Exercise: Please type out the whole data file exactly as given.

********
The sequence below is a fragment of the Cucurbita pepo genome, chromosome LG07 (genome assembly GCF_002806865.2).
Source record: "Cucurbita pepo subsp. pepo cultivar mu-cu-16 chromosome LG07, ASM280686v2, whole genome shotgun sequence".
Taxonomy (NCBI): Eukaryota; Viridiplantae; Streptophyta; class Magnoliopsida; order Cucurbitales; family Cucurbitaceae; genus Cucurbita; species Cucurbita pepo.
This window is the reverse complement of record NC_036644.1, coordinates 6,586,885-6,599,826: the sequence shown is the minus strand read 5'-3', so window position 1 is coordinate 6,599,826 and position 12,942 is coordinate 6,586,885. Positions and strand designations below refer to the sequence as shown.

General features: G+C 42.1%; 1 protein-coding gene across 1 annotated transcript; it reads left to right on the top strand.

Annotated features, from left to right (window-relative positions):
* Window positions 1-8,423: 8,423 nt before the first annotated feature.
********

The sequence below is a fragment of the Cucurbita pepo genome, chromosome LG07 (genome assembly GCF_002806865.2).
Source record: "Cucurbita pepo subsp. pepo cultivar mu-cu-16 chromosome LG07, ASM280686v2, whole genome shotgun sequence".
Taxonomy (NCBI): Eukaryota; Viridiplantae; Streptophyta; class Magnoliopsida; order Cucurbitales; family Cucurbitaceae; genus Cucurbita; species Cucurbita pepo.
This window is the reverse complement of record NC_036644.1, coordinates 6,586,885-6,599,826: the sequence shown is the minus strand read 5'-3', so window position 1 is coordinate 6,599,826 and position 12,942 is coordinate 6,586,885. Positions and strand designations below refer to the sequence as shown.

General features: G+C 42.1%; 1 protein-coding gene across 1 annotated transcript; it reads left to right on the top strand.

Annotated features, from left to right (window-relative positions):
* Window positions 1-8,423: 8,423 nt before the first annotated feature.